Defending champion Danyelle Wolf fights for success in and out of the ring
For Danyelle Wolf, the sweet of boxing begins with breakfast.
Three eggs, topped with mozzarella cheese and a cup of milk. The sweet part? Raw almond butter, half a banana and raw honey drizzled on top.
Not exactly the stuff Rocky Balboa mixed in his blender, but it’s still the breakfast of a champion.
“Sometimes you have to get a little creative,” said Wolf, a 152-pounder from San Diego who will chase her second straight national title tonight in the USA Boxing National Championships at Northern Quest Resort.
After winning a unanimous decision over Jobette Nabarro in Friday’s semifinal, Wolf will face Melissa Kelly in the title bout this afternoon.
For Wolf, the discipline of boxing is just that.
“You can have the all the talent, but if you don’t have the discipline…”
Wolf has both. She was a three-sport athlete in basketball, track, and field hockey at Millersville University in Pennsylvania, near her hometown of York.
Eight years ago, she took her education degree to California to become a life coach and home school teacher. The money was good, but something was missing. So she took the money and ran in some local triathlons.
Before that, “I felt I was wasting my God-given athletic ability,” Wolf said.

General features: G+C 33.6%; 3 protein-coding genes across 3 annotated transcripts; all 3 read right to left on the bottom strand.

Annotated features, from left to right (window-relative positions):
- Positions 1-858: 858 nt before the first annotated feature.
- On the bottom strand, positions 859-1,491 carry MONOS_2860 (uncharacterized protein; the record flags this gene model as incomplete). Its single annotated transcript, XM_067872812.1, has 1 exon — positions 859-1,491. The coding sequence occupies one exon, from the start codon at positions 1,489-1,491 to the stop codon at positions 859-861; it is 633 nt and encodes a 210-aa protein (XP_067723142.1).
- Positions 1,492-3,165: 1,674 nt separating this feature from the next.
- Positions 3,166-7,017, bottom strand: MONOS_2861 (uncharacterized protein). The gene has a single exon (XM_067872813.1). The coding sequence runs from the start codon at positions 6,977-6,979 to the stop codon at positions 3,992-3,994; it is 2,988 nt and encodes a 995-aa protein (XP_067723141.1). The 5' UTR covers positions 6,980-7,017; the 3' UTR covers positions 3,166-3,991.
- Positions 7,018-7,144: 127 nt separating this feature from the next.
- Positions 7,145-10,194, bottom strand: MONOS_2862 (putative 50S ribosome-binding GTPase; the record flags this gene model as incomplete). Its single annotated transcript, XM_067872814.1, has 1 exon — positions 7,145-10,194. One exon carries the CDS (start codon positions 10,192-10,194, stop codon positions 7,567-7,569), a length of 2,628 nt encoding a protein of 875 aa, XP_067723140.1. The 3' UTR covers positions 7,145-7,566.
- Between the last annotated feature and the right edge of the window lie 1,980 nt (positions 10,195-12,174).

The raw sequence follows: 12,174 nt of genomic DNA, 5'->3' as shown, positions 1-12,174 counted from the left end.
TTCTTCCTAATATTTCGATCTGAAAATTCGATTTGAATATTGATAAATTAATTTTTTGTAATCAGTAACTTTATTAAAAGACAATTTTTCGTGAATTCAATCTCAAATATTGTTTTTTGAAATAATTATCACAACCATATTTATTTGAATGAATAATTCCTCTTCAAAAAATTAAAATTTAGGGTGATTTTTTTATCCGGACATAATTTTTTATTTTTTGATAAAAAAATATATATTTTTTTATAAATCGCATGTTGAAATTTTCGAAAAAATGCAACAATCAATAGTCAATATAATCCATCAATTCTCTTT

In 2008, she was still turning heads with her looks instead of her fists. She stood 6 feet, with a wingspan to match and the muscles to back it up.
“People would come up to me and ask if I was a boxer,” Wolf said. In fact, she’d never touched a boxing glove.
“I didn’t even know what a jab was,” said Wolf. In 2009, at the age of 25, she took classes at local gyms. Properly humbled, Wolf said her first setbacks “made me determined to really learn the sport, and that made me determined that this would be my sport.”
And so it’s been for five years, as Wolf has moved steadily up the rankings. Last year, she won her first USA Boxing title. The next big event is the AIBA Women’s World Championships this fall in Edmonton, Alberta.
The goal, of course, is a spot on the U.S. Olympic team in 2016, but obstacles remain. For one, the International Boxing Association is still considering whether to add a 152-pound weight class. If it doesn’t, Wolf will have to jump up to 165.
“I’ve sparred with a lot of (165-pounders), and it’s nothing I can’t handle,” Wolf said.
She’s less confident about another variable: money. So far, endorsements have been chicken-and-egg; reach the Olympics and you’ll be rewarded.
But it takes money to get there, including tens of thousands of dollars for the big tournaments that line the road to Rio de Janeiro.
“I’m looking for sponsorships,” said Wolf, who operates a personal training business in San Diego. “To take it to the next level, you have to be able to travel,” Wolf said.
That didn’t happen last year for Wolf, who missed both the Golden Gloves and Ringside World Championship events. “That’s four to six fights,” Wolf lamented.
Undaunted, Wolf is sticking to her regimen. On most days, that starts with an early 6-mile run and 3 miles of sprints. After a long day of work with clients, she’ll train with her coach at the House of Boxing Training Center in San Diego.
Ultimately, Wolf hopes to be a spokesperson for women’s boxing. “I think we have to conduct ourselves as professional athletes and keep our composure.
“We all need to work together,” Wolf said.